Alex Sukhoy, a career coach and adjunct professor at Cleveland State University's Monte Ahuja College of Business (previously the Nance College of Business Administration), agrees. B-school grades are so inflated that a B+ signals average performance, she says. "Unless a student earned a 4.0, most will graduate on par with their fellow classmates."
That realization hasn't stopped Monica Giffhorn, chief marketing officer at WeLearn Educational Software and an MBA graduate of Johns Hopkins University's Carey Business School, from mentioning her 4.0 b-school GPA "front and center" when she has applied for jobs. Prospective employers never asked her about it, she says.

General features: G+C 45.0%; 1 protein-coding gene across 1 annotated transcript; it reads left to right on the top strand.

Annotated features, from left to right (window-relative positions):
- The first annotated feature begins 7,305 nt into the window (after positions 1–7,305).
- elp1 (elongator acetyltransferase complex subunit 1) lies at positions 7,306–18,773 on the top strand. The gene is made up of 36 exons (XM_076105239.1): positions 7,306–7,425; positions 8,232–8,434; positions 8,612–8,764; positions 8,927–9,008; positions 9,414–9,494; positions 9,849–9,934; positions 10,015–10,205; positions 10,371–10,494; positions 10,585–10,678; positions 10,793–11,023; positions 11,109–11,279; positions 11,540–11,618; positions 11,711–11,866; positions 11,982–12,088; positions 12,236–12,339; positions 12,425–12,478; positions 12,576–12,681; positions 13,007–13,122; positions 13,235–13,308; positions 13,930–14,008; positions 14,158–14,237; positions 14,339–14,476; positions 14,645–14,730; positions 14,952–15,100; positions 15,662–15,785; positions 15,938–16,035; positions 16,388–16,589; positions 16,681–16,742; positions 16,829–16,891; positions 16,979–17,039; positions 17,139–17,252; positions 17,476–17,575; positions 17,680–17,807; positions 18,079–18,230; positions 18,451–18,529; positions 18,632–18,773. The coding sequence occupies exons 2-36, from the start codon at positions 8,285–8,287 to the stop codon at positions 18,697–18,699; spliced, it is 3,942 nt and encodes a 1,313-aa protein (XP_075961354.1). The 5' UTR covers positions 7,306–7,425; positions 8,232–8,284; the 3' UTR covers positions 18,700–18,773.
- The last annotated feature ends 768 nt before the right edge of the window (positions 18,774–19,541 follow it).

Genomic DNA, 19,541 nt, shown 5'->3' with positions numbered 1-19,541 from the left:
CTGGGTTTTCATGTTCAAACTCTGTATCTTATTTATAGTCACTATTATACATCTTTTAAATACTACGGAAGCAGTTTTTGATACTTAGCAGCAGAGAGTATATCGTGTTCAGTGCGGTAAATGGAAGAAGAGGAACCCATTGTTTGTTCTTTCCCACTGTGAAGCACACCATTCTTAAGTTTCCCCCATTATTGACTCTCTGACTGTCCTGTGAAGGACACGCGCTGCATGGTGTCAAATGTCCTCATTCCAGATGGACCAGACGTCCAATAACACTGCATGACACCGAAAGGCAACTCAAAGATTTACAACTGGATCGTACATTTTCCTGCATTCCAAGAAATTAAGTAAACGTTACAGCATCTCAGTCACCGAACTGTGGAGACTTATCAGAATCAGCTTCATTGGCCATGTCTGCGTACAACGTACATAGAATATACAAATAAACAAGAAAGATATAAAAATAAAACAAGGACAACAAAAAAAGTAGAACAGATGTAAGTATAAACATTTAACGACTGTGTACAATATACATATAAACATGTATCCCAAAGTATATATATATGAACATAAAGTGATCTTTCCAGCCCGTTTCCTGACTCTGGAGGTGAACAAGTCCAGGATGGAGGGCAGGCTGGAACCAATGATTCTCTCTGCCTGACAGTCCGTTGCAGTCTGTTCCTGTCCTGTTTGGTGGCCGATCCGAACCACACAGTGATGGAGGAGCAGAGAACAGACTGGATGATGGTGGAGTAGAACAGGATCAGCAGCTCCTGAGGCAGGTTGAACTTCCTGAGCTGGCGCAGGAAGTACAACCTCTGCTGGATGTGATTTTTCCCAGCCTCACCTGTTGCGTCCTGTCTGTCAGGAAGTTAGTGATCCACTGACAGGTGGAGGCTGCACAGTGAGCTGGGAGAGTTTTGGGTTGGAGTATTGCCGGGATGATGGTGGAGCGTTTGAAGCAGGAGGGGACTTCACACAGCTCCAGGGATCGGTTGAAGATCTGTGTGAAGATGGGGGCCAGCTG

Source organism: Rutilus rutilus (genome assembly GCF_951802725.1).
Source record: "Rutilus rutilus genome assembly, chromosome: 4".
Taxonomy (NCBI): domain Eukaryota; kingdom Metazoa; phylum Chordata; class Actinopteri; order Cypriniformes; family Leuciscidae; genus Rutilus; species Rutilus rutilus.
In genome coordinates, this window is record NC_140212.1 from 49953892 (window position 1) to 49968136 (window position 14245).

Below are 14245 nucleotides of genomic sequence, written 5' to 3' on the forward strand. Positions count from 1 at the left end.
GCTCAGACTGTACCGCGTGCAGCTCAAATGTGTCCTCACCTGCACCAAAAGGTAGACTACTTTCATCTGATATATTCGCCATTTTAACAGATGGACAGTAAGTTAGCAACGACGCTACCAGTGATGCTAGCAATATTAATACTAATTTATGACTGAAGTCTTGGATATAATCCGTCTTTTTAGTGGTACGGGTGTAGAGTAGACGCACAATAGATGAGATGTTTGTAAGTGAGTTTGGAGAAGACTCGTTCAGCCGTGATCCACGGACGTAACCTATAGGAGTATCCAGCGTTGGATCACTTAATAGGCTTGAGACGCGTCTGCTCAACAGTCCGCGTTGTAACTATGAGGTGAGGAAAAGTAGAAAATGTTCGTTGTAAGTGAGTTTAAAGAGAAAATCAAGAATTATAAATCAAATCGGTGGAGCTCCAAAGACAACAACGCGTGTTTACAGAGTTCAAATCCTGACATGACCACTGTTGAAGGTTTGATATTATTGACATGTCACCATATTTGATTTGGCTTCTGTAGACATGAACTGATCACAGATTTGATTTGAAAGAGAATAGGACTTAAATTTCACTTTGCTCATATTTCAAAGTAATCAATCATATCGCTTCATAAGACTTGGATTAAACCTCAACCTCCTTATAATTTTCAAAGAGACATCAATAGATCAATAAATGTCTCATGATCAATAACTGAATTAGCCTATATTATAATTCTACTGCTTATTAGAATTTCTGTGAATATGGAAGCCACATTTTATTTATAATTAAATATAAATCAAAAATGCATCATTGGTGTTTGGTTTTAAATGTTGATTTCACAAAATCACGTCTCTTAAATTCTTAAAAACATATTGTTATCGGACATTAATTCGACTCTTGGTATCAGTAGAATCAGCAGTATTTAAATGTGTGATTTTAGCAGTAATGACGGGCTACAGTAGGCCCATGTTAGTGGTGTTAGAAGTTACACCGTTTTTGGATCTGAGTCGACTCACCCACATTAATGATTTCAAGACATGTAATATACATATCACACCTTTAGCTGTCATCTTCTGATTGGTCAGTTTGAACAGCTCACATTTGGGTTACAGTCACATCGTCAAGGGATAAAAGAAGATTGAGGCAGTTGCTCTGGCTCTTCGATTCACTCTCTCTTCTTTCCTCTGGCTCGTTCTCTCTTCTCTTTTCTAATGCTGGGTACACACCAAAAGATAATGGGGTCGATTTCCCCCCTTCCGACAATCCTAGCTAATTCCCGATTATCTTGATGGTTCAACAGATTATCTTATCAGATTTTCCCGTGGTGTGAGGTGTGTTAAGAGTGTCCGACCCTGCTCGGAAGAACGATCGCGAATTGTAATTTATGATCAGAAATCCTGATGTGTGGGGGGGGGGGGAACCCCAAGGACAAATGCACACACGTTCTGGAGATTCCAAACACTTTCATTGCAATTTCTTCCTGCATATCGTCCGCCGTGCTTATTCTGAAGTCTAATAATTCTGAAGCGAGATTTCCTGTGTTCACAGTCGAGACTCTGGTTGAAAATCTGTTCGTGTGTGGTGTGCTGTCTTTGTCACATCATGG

Sandy Arons, a divorce mediator in Nashville, says her academic achievement award from her MBA studies at Vanderbilt University's Owen Graduate School of Management "does look impressive," but getting jobs has come down to whom you know, not what your grades say you know.
"Here's a joke for you," she says. "What do they call the person that finished last in their medical school? A doctor. Same goes for business school."
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Clarified 12/10/12: An earlier version of this article referenced a business school graduate who is not an MBA.